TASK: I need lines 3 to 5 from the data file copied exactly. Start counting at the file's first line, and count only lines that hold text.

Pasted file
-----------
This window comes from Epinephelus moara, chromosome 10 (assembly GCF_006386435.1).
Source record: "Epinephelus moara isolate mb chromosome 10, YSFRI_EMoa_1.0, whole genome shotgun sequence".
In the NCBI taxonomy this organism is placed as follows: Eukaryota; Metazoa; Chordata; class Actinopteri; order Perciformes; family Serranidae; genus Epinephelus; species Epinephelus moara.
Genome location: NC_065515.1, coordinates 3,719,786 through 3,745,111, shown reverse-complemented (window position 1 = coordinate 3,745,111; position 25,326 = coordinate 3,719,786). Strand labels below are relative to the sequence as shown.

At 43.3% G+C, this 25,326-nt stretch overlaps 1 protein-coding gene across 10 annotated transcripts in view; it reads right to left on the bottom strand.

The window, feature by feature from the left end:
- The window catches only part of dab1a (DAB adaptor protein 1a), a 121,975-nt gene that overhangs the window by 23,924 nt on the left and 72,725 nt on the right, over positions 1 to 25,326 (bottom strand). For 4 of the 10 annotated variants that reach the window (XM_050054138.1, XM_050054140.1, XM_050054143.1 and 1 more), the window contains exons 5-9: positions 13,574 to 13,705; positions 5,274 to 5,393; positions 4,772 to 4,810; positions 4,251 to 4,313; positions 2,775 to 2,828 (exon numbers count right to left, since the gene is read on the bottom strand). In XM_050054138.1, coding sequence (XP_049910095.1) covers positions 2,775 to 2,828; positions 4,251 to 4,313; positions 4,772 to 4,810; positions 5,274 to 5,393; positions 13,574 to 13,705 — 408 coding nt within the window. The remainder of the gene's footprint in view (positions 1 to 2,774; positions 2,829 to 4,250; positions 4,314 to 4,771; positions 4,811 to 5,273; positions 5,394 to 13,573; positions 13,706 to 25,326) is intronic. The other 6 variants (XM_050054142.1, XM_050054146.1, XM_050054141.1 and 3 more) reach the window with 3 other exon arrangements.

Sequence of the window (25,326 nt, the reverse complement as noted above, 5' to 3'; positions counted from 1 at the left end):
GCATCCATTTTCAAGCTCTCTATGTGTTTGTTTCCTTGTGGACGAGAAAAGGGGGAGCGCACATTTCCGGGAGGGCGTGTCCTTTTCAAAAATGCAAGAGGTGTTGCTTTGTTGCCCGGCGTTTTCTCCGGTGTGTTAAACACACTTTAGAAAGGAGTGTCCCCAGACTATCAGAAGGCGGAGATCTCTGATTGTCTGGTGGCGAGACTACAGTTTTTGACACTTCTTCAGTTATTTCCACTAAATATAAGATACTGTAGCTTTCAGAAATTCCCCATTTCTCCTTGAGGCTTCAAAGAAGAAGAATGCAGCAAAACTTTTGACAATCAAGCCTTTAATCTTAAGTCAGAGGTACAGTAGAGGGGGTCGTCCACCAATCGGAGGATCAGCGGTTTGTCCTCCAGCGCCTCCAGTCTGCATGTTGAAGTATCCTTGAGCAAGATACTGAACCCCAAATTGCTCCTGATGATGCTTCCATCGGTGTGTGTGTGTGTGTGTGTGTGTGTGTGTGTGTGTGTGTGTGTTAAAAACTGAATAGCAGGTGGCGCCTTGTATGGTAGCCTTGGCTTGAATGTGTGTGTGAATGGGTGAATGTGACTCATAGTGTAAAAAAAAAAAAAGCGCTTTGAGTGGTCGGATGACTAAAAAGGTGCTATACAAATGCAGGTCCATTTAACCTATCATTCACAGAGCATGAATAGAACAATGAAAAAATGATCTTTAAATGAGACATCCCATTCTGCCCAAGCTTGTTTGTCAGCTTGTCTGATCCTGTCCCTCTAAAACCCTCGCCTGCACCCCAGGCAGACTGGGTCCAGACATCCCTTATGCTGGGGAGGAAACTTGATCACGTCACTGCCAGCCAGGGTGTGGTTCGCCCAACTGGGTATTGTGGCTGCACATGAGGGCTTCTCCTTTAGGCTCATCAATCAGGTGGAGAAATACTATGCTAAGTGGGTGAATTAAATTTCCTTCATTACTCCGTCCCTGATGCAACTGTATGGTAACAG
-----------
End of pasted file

In the NCBI taxonomy this organism is placed as follows: Eukaryota; Metazoa; Chordata; class Actinopteri; order Perciformes; family Serranidae; genus Epinephelus; species Epinephelus moara.
Genome location: NC_065515.1, coordinates 3,719,786 through 3,745,111, shown reverse-complemented (window position 1 = coordinate 3,745,111; position 25,326 = coordinate 3,719,786). Strand labels below are relative to the sequence as shown.

At 43.3% G+C, this 25,326-nt stretch overlaps 1 protein-coding gene across 10 annotated transcripts in view; it reads right to left on the bottom strand.